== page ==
April 24, 2008
Blood Brothers: How a gift of lifesaving bone marrow united two strangers
Hospitals get crash course in Jewish observance
(Page 2 - Previous Page)For the next six months, Eliezrie experienced the chemotherapy induced pain and nausea, along with bouts of infections caused by graft vs. host disease, a common complication following bone marrow transplantation. However, he slowly began to recover.
"Generally, he's done really well. He's had an occasional setback, but the further out he gets, the better he's done," Sender said. In cases of bone marrow transplantation, "we don't say someone is 'cured,' but I tell him to enjoy life and make plans for the future."
Eliezrie has resumed his studies, transferring to the Chabad yeshiva in Los Angeles in order to be closer to his family and his doctors. As soon as he was able, he requested to contact his bone marrow donor.
"It was amazing," he said about the experience of meeting Price. "It was one of the greatest days of my life. He is not only physically a perfect match but spiritually, also. That's an even greater miracle."
A Bikur Cholim Blood Drive will take place at Nessah on Sunday, May 4 from 9 a.m. to 2:30 p.m. Please make appointments at www.bikurcholim.net or call (323) 852-1900.
For information about how to register as a potential bone marrow donor, visit www.marrow.org
Hospitals Get Crash Course in Jewish Observance
When Yosef Eliezrie was admitted to UC Irvine Medical Center and later to Children's Hospital of Orange County (CHOC) for treatment of acute myelogenous leukemia, neither institution realized they would be receiving a crash course in Jewish observance. However, after more than two years of exposure to the Eliezrie family and their Chabad community, staff in both hospitals learned about the nuances of kashrut, witnessed what it meant to be Sabbath observant and some even started taking Torah classes.
Rabbi Dovid Eliezrie, Yosef's father and director of the North County Chabad Center in Yorba Linda, said the staff at both UCI and CHOC "bent over backwards" to accommodate the family's religious practices.
"This wasn't Cedars-Sinai. They'd never had a frum [Orthodox] patient," he said. "We did a lot of meshuggeneh [crazy] things in these hospitals."
Dr. Leonard Sender, Yosef Eliezrie's doctor and the medical director of the cancer centers at both hospitals, concurred with the elder Eliezrie's assessment.
"They tried to find any Jewish doctors that they could get to put on tefillin. They can't help themselves," he said.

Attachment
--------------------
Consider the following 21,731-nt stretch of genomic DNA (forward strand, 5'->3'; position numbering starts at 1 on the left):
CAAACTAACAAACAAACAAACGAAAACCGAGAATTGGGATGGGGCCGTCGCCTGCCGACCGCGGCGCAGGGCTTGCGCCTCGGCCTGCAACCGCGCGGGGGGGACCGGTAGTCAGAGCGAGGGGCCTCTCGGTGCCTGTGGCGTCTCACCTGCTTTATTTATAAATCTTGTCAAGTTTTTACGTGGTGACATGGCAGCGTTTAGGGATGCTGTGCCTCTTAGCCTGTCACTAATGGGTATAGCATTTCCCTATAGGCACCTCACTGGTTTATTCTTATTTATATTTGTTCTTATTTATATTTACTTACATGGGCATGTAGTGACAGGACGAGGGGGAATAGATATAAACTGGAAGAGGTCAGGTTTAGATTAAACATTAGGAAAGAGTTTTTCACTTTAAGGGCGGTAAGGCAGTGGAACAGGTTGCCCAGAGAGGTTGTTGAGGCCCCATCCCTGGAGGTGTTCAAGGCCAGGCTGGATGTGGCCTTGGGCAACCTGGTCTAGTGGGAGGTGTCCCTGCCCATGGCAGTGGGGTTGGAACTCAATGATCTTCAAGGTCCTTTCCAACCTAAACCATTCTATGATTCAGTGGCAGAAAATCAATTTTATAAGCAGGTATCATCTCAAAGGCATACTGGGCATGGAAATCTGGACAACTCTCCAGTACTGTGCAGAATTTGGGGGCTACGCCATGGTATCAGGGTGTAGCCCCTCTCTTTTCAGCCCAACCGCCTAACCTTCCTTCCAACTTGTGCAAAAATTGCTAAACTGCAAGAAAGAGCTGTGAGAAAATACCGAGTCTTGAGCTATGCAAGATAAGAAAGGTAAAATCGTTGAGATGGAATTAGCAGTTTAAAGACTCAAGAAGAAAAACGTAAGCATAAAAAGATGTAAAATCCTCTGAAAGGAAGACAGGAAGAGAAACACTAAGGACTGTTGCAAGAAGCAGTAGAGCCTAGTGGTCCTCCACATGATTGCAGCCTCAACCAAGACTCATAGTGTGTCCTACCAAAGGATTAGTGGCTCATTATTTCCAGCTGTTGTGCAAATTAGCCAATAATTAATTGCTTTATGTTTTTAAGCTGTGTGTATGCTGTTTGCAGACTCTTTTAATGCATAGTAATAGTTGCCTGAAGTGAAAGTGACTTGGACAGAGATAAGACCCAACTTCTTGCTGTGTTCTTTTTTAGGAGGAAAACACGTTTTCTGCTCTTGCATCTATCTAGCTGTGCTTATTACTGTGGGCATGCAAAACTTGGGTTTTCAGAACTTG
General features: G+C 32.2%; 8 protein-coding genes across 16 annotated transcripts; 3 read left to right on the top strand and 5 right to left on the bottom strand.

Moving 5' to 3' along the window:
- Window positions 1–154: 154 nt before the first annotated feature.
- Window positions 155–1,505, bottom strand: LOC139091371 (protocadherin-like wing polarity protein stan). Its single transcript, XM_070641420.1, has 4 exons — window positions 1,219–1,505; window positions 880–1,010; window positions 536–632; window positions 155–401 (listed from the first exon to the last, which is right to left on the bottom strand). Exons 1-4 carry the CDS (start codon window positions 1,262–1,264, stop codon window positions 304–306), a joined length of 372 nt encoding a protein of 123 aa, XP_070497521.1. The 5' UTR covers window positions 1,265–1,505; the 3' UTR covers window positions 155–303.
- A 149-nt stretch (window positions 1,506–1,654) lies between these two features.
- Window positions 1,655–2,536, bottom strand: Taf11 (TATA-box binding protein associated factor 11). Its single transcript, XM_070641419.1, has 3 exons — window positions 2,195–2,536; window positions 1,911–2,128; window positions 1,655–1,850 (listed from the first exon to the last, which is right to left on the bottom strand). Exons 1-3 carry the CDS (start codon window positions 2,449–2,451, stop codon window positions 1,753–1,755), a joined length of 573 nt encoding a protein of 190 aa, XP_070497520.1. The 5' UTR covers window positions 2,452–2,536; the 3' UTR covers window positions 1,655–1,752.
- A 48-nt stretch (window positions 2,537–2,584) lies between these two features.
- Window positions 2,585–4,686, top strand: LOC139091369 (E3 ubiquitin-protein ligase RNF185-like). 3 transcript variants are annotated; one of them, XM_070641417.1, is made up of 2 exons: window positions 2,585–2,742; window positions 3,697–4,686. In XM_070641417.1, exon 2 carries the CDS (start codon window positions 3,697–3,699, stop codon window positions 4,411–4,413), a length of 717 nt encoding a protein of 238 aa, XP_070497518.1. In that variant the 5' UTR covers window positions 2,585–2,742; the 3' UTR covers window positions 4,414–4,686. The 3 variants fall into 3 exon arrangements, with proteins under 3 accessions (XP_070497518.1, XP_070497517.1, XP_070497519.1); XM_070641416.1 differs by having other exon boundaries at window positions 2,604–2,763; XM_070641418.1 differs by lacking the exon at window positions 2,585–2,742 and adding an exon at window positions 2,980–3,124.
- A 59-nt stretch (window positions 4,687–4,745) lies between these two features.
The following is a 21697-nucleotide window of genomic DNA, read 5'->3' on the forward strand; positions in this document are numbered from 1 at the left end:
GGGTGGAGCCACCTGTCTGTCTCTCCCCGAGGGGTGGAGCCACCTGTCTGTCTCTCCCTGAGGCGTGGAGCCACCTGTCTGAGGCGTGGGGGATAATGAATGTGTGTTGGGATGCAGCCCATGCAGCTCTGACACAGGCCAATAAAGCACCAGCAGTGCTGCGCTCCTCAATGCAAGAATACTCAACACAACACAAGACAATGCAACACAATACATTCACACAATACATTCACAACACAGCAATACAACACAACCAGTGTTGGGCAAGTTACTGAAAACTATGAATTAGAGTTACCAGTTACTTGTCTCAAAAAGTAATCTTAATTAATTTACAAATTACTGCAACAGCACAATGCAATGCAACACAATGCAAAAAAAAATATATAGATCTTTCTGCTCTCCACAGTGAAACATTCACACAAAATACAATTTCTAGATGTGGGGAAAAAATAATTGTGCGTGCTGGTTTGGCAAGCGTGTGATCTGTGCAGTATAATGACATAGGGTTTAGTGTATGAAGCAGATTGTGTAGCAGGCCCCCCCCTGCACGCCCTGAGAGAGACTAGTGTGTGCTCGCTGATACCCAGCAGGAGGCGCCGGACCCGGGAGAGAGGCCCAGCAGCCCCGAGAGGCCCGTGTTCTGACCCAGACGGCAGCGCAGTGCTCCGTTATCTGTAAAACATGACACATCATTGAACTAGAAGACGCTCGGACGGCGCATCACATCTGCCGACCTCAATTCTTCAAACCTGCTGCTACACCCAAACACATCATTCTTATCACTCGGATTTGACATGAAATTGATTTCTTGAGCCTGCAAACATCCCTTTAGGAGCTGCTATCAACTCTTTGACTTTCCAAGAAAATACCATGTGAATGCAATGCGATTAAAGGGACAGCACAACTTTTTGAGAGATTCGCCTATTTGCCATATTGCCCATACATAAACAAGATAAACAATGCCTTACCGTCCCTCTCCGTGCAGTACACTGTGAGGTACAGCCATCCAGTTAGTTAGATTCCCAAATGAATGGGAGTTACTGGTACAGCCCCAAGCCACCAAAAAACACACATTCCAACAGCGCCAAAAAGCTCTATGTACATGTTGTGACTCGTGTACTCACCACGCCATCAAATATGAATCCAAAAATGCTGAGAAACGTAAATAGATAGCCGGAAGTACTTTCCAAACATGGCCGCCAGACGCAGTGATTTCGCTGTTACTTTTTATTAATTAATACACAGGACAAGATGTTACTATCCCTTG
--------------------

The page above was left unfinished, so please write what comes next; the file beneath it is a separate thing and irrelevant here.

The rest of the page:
Sender, who identifies as a Reconstructionist Jew, declined the tefillin offer, but said that the Eliezries' presence presented a valuable cultural learning opportunity for physicians and staff.
Every Shabbat, Yosef Eliezrie eschewed lights, television or other electronic devices. He would pray with family members or fellow yeshiva students, often receiving more than 20 visitors in the course of a single day.
"They saw a kid who was proud and comfortable as a Jew," said his father. "He was wearing a yarmulke and tzitzis, but he was also tech savvy." (Yosef designed the Web site HelpSderot.com from a hospital bed while being treated for shingles.)
Each week, a van would deliver food prepared for the Eliezries by Los Angeles and Long Beach Chabad families.
"You could fill a country with the food they brought," Sender said.
"We had a remarkable support system," Eliezrie said. "Both hospitals saw the overwhelming sense of community that surrounds us."
Simchat Torah fell while Yosef Eliezrie was critically ill at CHOC. As he lay in his hospital bed, yeshiva students danced around his bed with a Torah. He said that out of respect, hospital staff even set aside a special room for the Torah to be placed when it wasn't being used.
After a discussion between Rabbi Eliezrie and Dr. Eugene Spiritus, UCI Medical Center's chief medical officer, the rabbi began teaching a Torah class at the hospital to Jewish faculty, students and physicians -- including Spiritus. It became a monthly session, which is attended by more than a dozen people and has been going for two-and-a-half years.
A new Torah was started in Eliezrie's UCI hospital room, with a scribe present to write the first words of the text. First, there was a service.
"Yosef had an aliyah, and I had an aliyah...," Spiritus said. And, of course, Spiritus was asked to don tefillen, something he hadn't done since the morning of his bar mitzvah. "One of the rabbis told me, 'You understand, it's God working through your hands.'"
Sender said the exchange of ideas and learning went in both directions. "They met other families who were Hispanic, who were indigent, who were highly educated and not very educated .... They had Filipino nurses and Caucasian nurses and ... Muslim doctors.... The hospital nurses and doctors got a glimpse into the world of Lubavitch Chabad Judaism, and hopefully, they, in turn, got a glimpse into the real world issues we face in taking care of all people."
It appears both parties were affected by what they witnessed. "We learned the remarkable dedication of the medical staff in the preservation of life," Eliezrie said. "These are people who truly care about saving human lives."
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